And so, with a twang and a rattle, ended RCUK’s test of the Cole CL24 Lite wheelset. One pedal stroke too manyafter some 1,500 miles of riding and one of the rear wheel’s drive-side non-pulling spokes snapped, at the hub, leaving the wheel so badly out of true thanks to the exceptional tension of the spokes that attention with a spoke key was needed to loosen several of those adjacent before it could be ridden without the rim fouling the left-hand brake block with brake Q/R open.
This, in turn, left the entire wheel less highly tensioned, giving it a most unnerving lack of rigidity in addition to the pronounced “hop” at the site of the broken spoke.The breakage has, however, provided an opportunity to take a closer look at one of the brass-coloured barrels on which the Dynamic Spoke Alignment, or DSA, spoke mount system depends.
They aren’t made of brass; they are too light. Most likely is titanium nitride-coated aluminium. The spoke is threaded into the barrel and into the nipple at the rim. The act of loosening spokes adjacent to the one that broke actually turned the spoke in the barrel rather than turning the nipple on the spoke.
The gold-coloured coating on the barrel is very hard and has a low coefficient of friction, so the barrels can rotate in the hub flanges even when under some spoke tension. This may be significant. The spoke broke as it enters the barrel, right at the end of the thread. This, of course, is where conventional spokes that break at the nipple invariably fail and it is generally caused by fatigue. The spoke flexes slightly as the wheel turns, the flex being concentrated at the slender thread valley, and after x 00,000 cycles fails through crack propagation through the metal.
For fatigue to break the spoke, it has to flex somehow. It’s hard to see how a DSA spoke can do so in bending, since it is held straight along its length. More likely, given that it is a non-pulling spoke that failed, is that each power pulse turns the hub in the rim to a tiny degree, slackening tension on the non-pulling spokes and increasing it on the pulling ones. The effect is more pronounced on the non-pullers, and is cyclically to extend the spoke and allow it to retract, at the thread. The low-friction coating of the barrels may contribute by permitting some movement in the flange. Certainly the whole wheel felt somewhat floppy after only a small decrease in overall tension.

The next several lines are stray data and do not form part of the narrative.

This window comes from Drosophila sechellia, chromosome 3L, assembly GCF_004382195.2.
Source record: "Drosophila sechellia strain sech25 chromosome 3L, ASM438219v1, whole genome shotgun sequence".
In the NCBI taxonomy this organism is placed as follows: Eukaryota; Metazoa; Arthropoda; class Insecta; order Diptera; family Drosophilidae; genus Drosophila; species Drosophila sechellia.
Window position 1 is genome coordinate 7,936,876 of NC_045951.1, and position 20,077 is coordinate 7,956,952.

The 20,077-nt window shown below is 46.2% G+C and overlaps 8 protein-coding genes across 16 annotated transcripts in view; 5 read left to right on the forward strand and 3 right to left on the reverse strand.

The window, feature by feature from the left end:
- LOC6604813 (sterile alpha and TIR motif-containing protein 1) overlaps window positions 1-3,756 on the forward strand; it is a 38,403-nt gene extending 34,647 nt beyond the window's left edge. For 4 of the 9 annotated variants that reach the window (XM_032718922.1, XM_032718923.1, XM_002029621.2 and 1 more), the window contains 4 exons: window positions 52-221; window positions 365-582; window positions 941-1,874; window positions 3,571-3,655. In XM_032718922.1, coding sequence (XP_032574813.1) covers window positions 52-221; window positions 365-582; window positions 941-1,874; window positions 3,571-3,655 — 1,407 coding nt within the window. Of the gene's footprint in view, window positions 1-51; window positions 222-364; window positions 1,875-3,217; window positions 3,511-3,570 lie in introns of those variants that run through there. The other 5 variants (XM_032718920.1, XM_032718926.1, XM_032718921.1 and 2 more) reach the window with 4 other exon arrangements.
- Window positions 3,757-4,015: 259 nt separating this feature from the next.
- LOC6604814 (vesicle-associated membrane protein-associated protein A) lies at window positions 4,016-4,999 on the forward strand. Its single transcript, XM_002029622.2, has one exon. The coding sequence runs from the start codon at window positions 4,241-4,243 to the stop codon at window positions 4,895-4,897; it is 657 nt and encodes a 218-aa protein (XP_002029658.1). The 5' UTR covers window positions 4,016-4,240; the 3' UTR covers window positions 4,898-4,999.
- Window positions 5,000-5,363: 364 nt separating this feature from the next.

The wheel had been ridden prior to arrival at RCUK so there is no way of telling what service conditions it had suffered earlier in its life. However, it was running true and showed no signs of damage or notable brake track wear, so it is reasonable to suppose it had not been treated badly. The spoke broke in the classic fatigue failure mode while being ridden after moderate mileage.
Conclusion? One might surmise that DSA does not significantly improve its spokes’ resistance to fatigue compared to the conventional J-bend construction technique.
Alternatively, it may be a one-off breakage caused by a defective spoke and Cole’s high spoke tension.
Cole C24 Lite Shimano/SRAM Compatible Clincher Wheel Set £274.99 per pair